Finding a home for registrants in need of care is difficult, and just as in the case of residency restrictions, registrants tend to concentrate in the few homes willing to accept them. “In Ohio, about 44 percent of the 136 ‘sex offenders’ living in nursing homes reside at just five facilities — two of them with an overall rating of 1 (far below average) or 2 (below average) on the 5-point scale uses to compare nursing homes. Two others were given a rating of 3 (average) and one received a 5, the highest rating.” [23] Of the approximately 960 Ohio nursing homes, [24] only 43 house a registrant (4.5%), and nearly half live in just five facilities (0.5% of available facilities).

The issue of placement for registrants in need of nursing homes is only expected to worsen as an increasing number of registrants will reach their 70s and beyond, especially in states with lifetime reporting requirements. Florida’s residency restrictions stand in the way of obtaining adequate services, the few transitional programs are equipped to handle those in need of round-the-clock care, and those who work with registrants are fearful of the future. States are enforcing strict registration requirements that are proving problematic for those who are getting forgetful due to dementia/ Alzheimer’s or are incapable of traveling to the registration office on their own. [25]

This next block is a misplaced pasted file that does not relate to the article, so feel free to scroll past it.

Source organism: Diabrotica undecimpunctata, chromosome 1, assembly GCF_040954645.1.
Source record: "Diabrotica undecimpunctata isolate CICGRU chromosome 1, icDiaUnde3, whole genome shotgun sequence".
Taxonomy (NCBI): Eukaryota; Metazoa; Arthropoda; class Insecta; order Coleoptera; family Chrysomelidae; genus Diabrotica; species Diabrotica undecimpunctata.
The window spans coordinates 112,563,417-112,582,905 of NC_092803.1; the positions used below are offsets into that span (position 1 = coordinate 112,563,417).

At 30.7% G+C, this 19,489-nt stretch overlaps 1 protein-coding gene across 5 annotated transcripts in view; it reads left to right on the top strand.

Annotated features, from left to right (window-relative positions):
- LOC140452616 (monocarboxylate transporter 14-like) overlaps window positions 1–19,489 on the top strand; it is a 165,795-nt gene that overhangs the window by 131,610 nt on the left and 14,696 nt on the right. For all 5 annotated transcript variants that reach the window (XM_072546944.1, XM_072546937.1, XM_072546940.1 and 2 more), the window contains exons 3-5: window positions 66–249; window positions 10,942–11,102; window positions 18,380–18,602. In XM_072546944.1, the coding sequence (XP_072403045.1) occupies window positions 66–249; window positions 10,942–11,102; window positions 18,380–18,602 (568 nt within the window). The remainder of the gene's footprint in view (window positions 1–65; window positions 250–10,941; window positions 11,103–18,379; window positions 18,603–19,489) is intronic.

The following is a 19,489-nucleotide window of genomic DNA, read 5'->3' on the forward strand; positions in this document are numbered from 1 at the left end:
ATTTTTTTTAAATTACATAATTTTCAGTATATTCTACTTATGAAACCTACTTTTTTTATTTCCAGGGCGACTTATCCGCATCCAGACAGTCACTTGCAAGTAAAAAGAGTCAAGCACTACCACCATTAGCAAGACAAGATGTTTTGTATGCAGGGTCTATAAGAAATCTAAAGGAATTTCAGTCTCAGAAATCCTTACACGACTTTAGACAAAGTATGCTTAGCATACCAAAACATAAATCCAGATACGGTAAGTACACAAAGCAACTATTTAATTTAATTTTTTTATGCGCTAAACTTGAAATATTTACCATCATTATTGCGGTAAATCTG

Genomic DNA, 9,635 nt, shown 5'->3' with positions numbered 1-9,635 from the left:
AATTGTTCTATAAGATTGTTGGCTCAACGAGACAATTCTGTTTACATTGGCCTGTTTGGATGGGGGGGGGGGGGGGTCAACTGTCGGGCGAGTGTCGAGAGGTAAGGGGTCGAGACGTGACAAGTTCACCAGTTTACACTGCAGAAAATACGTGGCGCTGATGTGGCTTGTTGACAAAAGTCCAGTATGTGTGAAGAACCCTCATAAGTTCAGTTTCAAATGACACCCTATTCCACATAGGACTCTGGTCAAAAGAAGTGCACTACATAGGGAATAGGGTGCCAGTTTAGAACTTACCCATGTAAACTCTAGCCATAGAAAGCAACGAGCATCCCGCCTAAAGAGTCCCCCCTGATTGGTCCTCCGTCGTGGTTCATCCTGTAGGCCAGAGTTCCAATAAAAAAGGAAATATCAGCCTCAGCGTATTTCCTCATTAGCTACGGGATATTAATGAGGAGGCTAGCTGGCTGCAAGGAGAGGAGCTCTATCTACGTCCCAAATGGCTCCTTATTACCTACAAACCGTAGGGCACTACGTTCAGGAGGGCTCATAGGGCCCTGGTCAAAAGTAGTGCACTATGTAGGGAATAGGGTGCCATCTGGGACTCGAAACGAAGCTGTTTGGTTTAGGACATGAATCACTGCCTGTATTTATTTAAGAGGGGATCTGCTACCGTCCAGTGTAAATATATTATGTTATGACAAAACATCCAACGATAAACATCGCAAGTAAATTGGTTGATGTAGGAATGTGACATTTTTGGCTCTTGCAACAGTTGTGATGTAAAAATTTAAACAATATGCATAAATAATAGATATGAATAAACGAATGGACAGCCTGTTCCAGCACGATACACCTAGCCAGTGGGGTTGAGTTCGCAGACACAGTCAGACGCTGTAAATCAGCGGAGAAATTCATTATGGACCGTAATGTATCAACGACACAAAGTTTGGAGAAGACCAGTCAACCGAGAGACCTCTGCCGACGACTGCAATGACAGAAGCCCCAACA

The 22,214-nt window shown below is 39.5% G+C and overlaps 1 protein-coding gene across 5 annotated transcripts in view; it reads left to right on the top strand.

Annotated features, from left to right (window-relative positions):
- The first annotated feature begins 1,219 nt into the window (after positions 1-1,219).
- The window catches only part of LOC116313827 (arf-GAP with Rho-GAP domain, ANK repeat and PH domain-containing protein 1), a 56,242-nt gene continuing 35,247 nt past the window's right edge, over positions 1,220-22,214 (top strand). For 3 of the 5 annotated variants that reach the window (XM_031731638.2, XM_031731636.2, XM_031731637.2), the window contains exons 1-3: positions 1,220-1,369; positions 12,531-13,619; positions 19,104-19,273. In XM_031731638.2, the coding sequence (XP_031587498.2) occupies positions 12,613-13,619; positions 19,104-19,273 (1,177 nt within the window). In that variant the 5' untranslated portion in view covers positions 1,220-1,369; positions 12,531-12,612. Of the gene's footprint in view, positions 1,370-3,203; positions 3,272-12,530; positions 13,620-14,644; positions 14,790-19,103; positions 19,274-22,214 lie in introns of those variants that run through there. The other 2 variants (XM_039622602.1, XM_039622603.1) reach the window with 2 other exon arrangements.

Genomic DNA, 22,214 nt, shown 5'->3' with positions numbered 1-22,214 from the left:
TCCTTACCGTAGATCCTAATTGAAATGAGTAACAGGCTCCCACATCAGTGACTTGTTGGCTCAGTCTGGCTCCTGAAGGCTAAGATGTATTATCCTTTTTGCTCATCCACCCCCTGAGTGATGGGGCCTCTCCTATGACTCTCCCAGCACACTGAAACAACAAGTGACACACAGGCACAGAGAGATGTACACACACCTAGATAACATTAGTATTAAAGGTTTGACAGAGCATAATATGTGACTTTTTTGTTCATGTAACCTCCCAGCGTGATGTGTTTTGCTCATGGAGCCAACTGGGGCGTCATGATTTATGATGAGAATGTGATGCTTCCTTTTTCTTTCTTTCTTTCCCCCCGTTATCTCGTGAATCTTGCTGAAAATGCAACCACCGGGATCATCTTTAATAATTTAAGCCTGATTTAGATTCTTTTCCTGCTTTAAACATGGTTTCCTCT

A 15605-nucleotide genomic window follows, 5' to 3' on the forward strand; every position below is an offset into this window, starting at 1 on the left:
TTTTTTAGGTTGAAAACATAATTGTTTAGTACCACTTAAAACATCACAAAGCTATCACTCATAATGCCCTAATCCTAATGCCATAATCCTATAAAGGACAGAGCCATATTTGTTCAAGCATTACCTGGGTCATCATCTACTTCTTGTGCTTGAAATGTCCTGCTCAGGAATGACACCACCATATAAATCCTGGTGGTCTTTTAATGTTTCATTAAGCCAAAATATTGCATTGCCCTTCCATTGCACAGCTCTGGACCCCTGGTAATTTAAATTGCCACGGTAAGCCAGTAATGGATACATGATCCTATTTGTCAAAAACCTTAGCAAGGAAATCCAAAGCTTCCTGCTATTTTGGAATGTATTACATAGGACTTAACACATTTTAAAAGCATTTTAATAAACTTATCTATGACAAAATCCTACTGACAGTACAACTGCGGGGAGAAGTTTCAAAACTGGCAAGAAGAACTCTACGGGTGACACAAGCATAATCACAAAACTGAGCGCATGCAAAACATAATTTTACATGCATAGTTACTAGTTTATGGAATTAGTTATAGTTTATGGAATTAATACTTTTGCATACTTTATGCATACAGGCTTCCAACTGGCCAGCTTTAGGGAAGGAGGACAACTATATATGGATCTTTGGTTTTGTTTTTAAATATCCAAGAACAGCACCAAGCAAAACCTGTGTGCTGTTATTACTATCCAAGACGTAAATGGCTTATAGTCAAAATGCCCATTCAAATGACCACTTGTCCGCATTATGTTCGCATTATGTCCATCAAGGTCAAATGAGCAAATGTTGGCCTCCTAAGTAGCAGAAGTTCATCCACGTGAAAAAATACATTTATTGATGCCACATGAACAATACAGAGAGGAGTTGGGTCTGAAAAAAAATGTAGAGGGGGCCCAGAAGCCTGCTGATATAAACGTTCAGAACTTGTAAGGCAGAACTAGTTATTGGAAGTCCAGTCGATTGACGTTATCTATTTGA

One large unconsidered consequence of the nursing home battle concerns what to do with registrants who ultimately be denied services because current nursing homes would fear the negative publicity associated with having a Registered Person as a resident. Bledsoe’s group “A Perfect Cause” had admitted that a segregated nursing home would likely cost more than usual to address the perceived “special needs” of Registered Persons. [26] The average nursing home costs roughly $4 million-$5 million on average, [27] but a special segregated home would likely cost more. Lawsuits and the increased likelihood of experiencing vigilante violence due to community notification are also unconsidered consequences and should be addressed.


Because this is a relatively narrow issue, with few Registered Persons living in nursing homes, there aren’t many legal precedents on this issue.

In John Doe v. Police Commissioner of Boston, et al., 460 Mass. 342, “This court concluded that G. L. c. 6, § 178K (2) (e), which prohibits a level three sex offender from establishing living conditions within, moving to, or transferring to a long-term care facility, infringed on the plaintiff sex offender’s protected liberty and property interests and violated, as applied to him, his right to due process, in that the statute failed to provide for an individualized determination that the public safety benefits of requiring the plaintiff to leave the rest home where he resided outweighed the risks to the plaintiff of such a removal.” [28] In other words, the Court did rule on whether or not the act of denying nursing home service was unconstitutional, but was denied an individual risk assessment before being rejected.